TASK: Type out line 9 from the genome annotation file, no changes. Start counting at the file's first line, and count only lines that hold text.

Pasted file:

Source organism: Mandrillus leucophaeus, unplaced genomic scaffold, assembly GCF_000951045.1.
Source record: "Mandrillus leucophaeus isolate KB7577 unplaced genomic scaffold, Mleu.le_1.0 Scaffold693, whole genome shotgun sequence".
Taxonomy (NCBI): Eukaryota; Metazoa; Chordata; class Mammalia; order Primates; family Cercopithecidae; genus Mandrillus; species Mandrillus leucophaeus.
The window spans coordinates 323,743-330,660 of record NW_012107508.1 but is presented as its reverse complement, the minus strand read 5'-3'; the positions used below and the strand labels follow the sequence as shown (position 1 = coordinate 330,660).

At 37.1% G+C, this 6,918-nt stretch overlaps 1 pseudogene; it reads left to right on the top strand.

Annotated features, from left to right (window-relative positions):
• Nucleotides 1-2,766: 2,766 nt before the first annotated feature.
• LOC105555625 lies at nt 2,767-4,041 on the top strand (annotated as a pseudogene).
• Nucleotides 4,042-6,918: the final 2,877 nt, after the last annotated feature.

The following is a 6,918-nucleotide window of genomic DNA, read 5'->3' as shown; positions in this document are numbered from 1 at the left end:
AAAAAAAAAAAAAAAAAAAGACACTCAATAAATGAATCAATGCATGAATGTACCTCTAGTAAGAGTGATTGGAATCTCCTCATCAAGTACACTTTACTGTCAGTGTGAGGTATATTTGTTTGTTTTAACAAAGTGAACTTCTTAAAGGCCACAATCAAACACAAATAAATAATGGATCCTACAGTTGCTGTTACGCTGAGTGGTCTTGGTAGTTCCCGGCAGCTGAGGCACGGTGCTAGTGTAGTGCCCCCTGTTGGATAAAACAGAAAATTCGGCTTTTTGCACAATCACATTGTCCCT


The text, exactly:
• Nucleotides 4,042-6,918: the final 2,877 nt, after the last annotated feature.